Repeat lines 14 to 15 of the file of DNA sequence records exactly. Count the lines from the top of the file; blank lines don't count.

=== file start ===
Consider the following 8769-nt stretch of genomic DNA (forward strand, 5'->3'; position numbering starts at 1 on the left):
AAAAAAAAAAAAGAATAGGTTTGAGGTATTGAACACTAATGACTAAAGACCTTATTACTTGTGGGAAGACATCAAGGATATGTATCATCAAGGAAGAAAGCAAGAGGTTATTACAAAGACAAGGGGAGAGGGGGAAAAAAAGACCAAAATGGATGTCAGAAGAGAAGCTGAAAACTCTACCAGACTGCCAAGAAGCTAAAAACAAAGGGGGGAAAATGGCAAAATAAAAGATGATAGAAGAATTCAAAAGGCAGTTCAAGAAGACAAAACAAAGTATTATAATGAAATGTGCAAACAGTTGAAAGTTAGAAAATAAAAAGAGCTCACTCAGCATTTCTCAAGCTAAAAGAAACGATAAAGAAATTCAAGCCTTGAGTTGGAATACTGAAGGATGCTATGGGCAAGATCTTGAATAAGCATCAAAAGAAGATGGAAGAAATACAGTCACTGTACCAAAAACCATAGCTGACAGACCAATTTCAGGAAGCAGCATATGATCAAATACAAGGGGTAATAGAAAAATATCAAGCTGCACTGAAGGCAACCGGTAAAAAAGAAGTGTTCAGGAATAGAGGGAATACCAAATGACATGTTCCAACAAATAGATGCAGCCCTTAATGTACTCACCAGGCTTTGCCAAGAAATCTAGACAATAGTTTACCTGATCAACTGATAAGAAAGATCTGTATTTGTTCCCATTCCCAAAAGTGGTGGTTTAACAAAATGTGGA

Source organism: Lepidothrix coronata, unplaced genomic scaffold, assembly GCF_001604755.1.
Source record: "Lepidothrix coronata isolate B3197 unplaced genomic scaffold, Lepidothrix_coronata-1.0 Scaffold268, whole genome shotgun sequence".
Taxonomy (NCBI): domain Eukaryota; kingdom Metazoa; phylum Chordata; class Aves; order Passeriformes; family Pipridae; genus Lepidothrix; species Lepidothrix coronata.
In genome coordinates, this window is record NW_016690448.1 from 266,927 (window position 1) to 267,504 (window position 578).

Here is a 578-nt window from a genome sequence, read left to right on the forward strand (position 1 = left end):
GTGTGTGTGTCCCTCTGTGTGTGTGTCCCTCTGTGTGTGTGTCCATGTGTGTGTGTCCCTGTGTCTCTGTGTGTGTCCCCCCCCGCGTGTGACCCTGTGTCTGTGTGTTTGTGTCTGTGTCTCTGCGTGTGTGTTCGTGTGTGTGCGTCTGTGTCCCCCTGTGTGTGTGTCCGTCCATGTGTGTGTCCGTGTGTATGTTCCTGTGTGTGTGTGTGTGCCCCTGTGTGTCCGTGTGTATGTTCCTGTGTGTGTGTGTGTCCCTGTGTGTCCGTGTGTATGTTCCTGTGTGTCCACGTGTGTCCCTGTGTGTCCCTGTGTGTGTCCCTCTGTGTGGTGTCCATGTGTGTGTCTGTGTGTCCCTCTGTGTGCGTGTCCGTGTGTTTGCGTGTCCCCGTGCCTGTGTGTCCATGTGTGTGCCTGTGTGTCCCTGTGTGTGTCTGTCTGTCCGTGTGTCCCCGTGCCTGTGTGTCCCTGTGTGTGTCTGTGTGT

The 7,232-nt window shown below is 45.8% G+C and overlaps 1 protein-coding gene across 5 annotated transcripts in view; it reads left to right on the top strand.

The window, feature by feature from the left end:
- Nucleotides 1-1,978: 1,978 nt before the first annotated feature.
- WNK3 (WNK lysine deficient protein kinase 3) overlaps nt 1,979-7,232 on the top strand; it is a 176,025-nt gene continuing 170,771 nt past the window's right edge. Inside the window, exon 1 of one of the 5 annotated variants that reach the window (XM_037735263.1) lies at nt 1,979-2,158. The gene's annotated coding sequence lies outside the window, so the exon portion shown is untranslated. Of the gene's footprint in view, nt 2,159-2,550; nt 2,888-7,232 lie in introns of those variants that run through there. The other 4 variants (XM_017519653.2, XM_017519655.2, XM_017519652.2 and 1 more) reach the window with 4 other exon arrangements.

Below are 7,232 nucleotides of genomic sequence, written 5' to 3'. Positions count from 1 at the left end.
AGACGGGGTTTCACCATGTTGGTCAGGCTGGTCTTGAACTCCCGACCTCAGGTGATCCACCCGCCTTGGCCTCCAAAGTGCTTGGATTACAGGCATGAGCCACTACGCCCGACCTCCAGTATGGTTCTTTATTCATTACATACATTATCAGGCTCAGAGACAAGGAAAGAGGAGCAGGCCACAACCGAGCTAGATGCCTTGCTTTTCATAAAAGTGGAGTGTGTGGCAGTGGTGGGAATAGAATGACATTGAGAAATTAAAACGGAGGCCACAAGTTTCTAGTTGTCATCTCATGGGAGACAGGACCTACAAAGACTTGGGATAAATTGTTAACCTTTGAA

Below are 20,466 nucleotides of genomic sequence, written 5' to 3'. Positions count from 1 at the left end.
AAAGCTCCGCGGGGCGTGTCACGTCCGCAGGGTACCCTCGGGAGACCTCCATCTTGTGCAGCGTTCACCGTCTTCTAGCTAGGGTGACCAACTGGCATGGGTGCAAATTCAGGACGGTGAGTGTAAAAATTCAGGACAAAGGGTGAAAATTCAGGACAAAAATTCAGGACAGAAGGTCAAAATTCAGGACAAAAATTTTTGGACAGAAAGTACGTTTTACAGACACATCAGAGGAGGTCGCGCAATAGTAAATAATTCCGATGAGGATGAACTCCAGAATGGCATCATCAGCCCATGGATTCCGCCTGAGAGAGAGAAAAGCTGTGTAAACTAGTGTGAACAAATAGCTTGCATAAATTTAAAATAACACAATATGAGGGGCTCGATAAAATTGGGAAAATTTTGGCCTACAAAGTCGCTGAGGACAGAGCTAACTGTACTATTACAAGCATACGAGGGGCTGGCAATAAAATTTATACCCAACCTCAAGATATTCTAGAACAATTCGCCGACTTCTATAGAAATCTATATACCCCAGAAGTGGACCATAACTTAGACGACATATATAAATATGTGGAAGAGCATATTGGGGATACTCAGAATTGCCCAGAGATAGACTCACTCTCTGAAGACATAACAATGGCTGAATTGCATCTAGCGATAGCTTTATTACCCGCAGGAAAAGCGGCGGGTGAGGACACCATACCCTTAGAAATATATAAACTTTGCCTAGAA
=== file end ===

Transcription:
AGACGGGGTTTCACCATGTTGGTCAGGCTGGTCTTGAACTCCCGACCTCAGGTGATCCACCCGCCTTGGCCTCCAAAGTGCTTGGATTACAGGCATGAGCCACTACGCCCGACCTCCAGTATGGTTCTTTATTCATTACATACATTATCAGGCTCAGAGACAAGGAAAGAGGAGCAGGCCACAACCGAGCTAGATGCCTTGCTTTTCATAAAAGTGGAGTGTGTGGCAGTGGTGGGAATAGAATGACATTGAGAAATTAAAACGGAGGCCACAAGTTTCTAGTTGTCATCTCATGGGAGACAGGACCTACAAAGACTTGGGATAAATTGTTAACCTTTGAA

Below are 20,466 nucleotides of genomic sequence, written 5' to 3'. Positions count from 1 at the left end.